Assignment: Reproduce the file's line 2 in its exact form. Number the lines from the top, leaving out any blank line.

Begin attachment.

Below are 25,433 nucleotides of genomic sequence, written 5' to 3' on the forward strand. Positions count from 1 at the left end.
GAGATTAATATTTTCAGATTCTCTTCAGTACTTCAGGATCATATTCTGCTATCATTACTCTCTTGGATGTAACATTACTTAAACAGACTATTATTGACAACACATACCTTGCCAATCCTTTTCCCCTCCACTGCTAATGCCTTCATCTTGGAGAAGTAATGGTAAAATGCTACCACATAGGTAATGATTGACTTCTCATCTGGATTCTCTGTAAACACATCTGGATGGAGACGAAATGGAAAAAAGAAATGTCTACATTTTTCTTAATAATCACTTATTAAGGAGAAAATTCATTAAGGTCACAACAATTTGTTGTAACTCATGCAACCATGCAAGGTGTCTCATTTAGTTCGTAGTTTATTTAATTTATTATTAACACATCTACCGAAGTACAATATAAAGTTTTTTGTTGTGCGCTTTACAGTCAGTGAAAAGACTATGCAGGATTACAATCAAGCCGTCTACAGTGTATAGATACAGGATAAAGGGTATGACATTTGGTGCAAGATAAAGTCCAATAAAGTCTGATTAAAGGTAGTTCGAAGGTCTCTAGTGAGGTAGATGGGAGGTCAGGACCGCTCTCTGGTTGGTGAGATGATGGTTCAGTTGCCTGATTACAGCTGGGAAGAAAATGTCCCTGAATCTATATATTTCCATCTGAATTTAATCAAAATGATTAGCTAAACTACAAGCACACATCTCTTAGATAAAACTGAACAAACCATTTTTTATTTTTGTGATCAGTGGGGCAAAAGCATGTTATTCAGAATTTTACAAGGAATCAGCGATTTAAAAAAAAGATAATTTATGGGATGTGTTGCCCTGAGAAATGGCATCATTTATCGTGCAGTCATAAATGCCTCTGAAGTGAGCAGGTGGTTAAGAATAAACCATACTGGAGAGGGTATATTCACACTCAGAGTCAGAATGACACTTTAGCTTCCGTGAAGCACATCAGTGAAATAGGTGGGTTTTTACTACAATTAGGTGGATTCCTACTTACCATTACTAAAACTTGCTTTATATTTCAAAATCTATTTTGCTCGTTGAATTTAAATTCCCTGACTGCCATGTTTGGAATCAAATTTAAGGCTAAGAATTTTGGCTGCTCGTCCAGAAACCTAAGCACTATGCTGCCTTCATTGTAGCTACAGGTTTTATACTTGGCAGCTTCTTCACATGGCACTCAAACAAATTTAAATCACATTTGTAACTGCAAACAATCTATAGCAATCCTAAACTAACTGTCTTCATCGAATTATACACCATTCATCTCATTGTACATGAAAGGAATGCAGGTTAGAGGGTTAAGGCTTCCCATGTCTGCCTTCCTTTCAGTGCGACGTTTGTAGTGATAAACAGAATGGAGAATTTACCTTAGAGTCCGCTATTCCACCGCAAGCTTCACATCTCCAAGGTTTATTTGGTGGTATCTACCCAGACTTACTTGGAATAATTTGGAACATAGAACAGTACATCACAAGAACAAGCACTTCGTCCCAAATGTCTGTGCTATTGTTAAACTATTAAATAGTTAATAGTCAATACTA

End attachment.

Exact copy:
GAGATTAATATTTTCAGATTCTCTTCAGTACTTCAGGATCATATTCTGCTATCATTACTCTCTTGGATGTAACATTACTTAAACAGACTATTATTGACAACACATACCTTGCCAATCCTTTTCCCCTCCACTGCTAATGCCTTCATCTTGGAGAAGTAATGGTAAAATGCTACCACATAGGTAATGATTGACTTCTCATCTGGATTCTCTGTAAACACATCTGGATGGAGACGAAATGGAAAAAAGAAATGTCTACATTTTTCTTAATAATCACTTATTAAGGAGAAAATTCATTAAGGTCACAACAATTTGTTGTAACTCATGCAACCATGCAAGGTGTCTCATTTAGTTCGTAGTTTATTTAATTTATTATTAACACATCTACCGAAGTACAATATAAAGTTTTTTGTTGTGCGCTTTACAGTCAGTGAAAAGACTATGCAGGATTACAATCAAGCCGTCTACAGTGTATAGATACAGGATAAAGGGTATGACATTTGGTGCAAGATAAAGTCCAATAAAGTCTGATTAAAGGTAGTTCGAAGGTCTCTAGTGAGGTAGATGGGAGGTCAGGACCGCTCTCTGGTTGGTGAGATGATGGTTCAGTTGCCTGATTACAGCTGGGAAGAAAATGTCCCTGAATCTATATATTTCCATCTGAATTTAATCAAAATGATTAGCTAAACTACAAGCACACATCTCTTAGATAAAACTGAACAAACCATTTTTTATTTTTGTGATCAGTGGGGCAAAAGCATGTTATTCAGAATTTTACAAGGAATCAGCGATTTAAAAAAAAGATAATTTATGGGATGTGTTGCCCTGAGAAATGGCATCATTTATCGTGCAGTCATAAATGCCTCTGAAGTGAGCAGGTGGTTAAGAATAAACCATACTGGAGAGGGTATATTCACACTCAGAGTCAGAATGACACTTTAGCTTCCGTGAAGCACATCAGTGAAATAGGTGGGTTTTTACTACAATTAGGTGGATTCCTACTTACCATTACTAAAACTTGCTTTATATTTCAAAATCTATTTTGCTCGTTGAATTTAAATTCCCTGACTGCCATGTTTGGAATCAAATTTAAGGCTAAGAATTTTGGCTGCTCGTCCAGAAACCTAAGCACTATGCTGCCTTCATTGTAGCTACAGGTTTTATACTTGGCAGCTTCTTCACATGGCACTCAAACAAATTTAAATCACATTTGTAACTGCAAACAATCTATAGCAATCCTAAACTAACTGTCTTCATCGAATTATACACCATTCATCTCATTGTACATGAAAGGAATGCAGGTTAGAGGGTTAAGGCTTCCCATGTCTGCCTTCCTTTCAGTGCGACGTTTGTAGTGATAAACAGAATGGAGAATTTACCTTAGAGTCCGCTATTCCACCGCAAGCTTCACATCTCCAAGGTTTATTTGGTGGTATCTACCCAGACTTACTTGGAATAATTTGGAACATAGAACAGTACATCACAAGAACAAGCACTTCGTCCCAAATGTCTGTGCTATTGTTAAACTATTAAATAGTTAATAGTCAATACTA